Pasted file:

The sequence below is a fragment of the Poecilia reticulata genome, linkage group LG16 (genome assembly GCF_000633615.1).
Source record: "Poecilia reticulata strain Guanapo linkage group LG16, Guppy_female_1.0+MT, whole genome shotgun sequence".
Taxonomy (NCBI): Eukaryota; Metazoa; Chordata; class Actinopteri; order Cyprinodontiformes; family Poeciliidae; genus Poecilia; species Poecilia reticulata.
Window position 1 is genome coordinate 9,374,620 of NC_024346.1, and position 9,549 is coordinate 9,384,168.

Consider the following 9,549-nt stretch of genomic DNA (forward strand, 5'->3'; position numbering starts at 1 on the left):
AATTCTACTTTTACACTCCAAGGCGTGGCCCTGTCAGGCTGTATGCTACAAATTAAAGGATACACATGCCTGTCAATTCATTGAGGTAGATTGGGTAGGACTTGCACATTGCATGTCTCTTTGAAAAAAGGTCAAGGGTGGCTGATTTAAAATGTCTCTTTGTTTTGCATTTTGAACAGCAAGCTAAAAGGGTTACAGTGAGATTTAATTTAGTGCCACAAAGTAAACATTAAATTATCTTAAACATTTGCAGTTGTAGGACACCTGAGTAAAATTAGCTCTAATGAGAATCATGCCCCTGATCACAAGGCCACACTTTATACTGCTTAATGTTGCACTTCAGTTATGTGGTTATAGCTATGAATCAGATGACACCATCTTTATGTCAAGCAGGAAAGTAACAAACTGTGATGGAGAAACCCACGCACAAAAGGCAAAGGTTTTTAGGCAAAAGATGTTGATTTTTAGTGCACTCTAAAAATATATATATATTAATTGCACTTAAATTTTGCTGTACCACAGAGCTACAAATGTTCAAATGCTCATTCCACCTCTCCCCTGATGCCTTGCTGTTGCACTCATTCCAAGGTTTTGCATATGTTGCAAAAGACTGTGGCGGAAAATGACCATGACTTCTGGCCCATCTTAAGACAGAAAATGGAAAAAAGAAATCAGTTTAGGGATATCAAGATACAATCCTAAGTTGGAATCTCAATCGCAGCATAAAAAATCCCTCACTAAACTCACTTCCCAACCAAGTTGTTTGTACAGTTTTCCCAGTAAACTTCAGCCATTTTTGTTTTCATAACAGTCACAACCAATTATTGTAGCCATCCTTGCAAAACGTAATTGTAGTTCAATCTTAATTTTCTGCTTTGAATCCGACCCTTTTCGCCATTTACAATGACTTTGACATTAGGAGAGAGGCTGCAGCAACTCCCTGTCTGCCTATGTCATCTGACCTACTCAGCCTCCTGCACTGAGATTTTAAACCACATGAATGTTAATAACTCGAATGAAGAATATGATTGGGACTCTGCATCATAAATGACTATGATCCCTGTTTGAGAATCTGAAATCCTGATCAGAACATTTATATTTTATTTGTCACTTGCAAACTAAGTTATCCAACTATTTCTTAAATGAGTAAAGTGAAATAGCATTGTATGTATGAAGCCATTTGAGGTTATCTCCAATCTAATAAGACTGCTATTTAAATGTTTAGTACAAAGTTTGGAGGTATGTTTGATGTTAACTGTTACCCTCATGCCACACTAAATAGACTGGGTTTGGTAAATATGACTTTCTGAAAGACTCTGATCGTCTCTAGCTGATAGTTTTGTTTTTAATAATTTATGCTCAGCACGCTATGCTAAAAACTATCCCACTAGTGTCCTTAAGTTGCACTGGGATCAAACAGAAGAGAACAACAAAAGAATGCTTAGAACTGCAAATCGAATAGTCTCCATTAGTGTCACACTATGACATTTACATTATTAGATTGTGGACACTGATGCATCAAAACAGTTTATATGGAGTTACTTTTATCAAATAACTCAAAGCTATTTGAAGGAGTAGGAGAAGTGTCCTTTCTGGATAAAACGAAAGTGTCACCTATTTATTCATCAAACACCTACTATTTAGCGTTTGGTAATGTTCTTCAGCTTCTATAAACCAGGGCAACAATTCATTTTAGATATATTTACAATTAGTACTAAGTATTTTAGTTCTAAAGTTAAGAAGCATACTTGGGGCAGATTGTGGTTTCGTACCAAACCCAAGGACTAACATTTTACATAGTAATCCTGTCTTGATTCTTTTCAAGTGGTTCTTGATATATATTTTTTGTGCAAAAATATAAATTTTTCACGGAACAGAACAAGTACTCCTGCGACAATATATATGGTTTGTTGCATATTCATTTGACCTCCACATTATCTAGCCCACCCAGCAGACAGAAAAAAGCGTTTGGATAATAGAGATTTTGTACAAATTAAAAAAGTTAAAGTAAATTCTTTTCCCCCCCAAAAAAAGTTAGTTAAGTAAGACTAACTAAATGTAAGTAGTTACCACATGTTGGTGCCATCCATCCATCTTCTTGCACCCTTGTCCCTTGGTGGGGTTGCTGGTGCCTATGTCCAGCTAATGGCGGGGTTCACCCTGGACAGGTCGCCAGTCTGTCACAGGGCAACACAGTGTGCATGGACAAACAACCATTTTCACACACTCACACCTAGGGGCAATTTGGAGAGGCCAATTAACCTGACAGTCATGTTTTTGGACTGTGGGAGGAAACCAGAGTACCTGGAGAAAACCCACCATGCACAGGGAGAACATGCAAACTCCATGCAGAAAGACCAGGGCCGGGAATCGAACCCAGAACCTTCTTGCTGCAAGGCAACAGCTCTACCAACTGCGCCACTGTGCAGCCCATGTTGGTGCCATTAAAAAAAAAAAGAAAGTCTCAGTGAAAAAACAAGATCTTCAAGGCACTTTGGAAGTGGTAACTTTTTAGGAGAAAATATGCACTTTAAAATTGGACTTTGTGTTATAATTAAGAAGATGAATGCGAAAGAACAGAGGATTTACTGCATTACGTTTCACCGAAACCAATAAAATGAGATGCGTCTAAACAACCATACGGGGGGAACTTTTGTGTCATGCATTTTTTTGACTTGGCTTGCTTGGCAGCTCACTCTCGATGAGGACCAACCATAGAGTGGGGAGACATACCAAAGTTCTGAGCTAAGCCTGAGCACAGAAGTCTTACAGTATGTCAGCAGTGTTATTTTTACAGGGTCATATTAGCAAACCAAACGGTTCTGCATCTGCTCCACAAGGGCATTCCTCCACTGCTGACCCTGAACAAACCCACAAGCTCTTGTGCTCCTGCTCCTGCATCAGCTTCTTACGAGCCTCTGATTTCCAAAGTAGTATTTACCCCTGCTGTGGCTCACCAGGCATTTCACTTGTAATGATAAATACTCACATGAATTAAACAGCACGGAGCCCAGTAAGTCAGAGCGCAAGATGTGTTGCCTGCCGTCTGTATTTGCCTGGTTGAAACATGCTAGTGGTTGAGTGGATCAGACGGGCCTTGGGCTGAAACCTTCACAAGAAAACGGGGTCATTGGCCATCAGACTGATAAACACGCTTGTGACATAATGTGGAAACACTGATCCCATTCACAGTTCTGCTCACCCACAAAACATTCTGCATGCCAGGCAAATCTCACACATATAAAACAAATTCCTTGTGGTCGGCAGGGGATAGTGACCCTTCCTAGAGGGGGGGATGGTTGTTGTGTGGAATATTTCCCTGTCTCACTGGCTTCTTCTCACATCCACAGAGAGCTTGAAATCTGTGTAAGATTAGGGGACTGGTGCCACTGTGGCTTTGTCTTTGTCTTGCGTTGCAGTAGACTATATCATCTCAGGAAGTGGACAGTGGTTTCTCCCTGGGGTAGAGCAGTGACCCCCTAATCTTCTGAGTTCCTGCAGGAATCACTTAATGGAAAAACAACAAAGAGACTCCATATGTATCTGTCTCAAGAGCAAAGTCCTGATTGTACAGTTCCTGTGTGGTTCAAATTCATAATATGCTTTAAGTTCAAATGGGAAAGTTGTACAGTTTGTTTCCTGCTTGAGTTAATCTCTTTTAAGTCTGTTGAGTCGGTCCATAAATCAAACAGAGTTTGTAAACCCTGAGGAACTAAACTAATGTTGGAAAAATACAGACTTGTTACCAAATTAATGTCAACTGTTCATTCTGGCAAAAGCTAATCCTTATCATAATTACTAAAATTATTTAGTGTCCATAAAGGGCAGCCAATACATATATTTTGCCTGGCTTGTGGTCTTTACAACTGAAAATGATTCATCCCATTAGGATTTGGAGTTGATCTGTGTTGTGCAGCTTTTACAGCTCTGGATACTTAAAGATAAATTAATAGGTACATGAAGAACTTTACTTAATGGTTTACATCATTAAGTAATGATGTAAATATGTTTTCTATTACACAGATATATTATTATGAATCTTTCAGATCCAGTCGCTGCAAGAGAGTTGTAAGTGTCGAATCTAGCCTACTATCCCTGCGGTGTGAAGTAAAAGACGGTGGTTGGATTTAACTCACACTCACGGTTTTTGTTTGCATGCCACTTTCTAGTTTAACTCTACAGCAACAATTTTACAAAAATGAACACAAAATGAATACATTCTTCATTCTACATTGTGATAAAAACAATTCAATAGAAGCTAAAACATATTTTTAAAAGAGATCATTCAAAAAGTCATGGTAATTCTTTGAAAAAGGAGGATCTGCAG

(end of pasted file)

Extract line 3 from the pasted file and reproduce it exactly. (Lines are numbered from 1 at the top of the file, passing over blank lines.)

Taxonomy (NCBI): Eukaryota; Metazoa; Chordata; class Actinopteri; order Cyprinodontiformes; family Poeciliidae; genus Poecilia; species Poecilia reticulata.